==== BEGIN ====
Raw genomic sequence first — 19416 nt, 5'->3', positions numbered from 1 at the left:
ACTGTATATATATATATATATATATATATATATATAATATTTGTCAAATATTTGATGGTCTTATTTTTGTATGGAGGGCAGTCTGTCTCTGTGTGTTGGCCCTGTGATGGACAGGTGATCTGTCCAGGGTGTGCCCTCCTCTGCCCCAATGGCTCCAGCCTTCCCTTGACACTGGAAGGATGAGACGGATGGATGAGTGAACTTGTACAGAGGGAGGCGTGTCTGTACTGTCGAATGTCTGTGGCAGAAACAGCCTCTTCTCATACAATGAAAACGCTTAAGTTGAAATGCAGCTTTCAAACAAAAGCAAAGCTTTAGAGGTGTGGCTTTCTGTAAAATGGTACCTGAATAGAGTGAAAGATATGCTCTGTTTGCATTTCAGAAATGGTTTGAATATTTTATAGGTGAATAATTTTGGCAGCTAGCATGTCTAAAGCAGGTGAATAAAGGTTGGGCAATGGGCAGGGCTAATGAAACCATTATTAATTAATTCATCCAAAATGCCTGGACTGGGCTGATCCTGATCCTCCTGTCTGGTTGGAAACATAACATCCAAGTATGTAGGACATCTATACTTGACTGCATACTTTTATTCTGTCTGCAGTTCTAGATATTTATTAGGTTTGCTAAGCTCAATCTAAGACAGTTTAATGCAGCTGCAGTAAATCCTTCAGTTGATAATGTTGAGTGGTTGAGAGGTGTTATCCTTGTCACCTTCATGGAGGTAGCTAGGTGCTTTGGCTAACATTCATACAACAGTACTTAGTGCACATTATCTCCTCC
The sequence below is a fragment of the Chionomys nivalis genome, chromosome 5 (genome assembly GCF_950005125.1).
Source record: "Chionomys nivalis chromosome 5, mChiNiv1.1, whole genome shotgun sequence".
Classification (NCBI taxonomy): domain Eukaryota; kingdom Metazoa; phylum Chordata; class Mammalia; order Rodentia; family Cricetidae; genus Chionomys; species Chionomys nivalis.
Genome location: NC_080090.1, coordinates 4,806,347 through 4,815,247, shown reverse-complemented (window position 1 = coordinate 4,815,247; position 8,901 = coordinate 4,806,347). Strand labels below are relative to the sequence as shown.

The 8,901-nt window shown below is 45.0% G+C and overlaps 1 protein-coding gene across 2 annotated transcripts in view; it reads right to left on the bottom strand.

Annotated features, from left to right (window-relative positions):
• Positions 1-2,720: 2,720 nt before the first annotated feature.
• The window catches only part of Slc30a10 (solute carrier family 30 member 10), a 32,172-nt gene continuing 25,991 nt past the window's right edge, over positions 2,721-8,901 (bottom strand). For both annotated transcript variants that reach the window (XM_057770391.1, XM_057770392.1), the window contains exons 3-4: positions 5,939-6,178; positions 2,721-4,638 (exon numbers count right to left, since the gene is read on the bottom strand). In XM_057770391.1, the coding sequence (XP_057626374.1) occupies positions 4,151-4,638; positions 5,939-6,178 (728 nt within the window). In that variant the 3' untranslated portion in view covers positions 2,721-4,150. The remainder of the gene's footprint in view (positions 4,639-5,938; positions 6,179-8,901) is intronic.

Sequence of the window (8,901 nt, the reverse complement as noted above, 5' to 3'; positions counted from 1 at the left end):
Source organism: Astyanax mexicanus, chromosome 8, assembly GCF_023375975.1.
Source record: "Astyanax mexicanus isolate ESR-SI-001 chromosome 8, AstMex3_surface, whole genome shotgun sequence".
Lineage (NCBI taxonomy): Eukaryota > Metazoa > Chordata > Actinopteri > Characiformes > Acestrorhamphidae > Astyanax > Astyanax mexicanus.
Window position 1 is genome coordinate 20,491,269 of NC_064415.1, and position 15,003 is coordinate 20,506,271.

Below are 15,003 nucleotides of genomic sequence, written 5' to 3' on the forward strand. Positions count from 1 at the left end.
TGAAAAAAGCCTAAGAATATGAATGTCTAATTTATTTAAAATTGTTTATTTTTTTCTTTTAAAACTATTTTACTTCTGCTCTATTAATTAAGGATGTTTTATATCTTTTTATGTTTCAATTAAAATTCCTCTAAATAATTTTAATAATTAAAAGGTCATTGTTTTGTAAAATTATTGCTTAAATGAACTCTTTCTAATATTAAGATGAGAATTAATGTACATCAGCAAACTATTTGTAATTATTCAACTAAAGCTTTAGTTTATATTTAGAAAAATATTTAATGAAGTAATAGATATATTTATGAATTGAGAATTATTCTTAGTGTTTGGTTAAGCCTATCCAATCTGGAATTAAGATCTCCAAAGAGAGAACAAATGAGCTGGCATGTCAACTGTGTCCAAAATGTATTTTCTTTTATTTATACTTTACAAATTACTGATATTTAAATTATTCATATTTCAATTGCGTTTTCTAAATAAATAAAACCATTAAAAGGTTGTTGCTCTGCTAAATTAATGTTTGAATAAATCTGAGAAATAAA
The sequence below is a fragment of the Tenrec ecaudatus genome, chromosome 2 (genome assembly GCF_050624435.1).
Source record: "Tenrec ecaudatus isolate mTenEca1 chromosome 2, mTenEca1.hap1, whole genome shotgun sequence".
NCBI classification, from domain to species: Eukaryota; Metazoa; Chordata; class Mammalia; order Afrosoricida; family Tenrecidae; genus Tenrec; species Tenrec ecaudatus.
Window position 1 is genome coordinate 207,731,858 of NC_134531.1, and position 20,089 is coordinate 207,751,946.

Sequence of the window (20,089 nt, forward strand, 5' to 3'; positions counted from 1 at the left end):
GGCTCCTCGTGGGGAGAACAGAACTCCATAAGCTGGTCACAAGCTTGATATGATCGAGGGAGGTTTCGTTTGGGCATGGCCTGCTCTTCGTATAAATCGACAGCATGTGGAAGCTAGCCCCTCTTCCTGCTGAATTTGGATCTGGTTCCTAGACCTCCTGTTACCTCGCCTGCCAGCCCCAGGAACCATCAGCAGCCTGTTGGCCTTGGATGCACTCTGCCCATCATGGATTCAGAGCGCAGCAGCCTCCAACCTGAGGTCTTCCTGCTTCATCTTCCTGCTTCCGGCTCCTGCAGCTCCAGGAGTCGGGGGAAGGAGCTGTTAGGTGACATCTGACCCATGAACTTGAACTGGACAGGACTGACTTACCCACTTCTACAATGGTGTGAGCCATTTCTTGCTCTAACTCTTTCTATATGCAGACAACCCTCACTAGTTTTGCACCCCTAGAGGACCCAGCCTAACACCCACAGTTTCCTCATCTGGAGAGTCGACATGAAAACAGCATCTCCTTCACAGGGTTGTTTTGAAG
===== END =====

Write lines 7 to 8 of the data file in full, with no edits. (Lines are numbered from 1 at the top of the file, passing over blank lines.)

The 8,901-nt window shown below is 45.0% G+C and overlaps 1 protein-coding gene across 2 annotated transcripts in view; it reads right to left on the bottom strand.

Annotated features, from left to right (window-relative positions):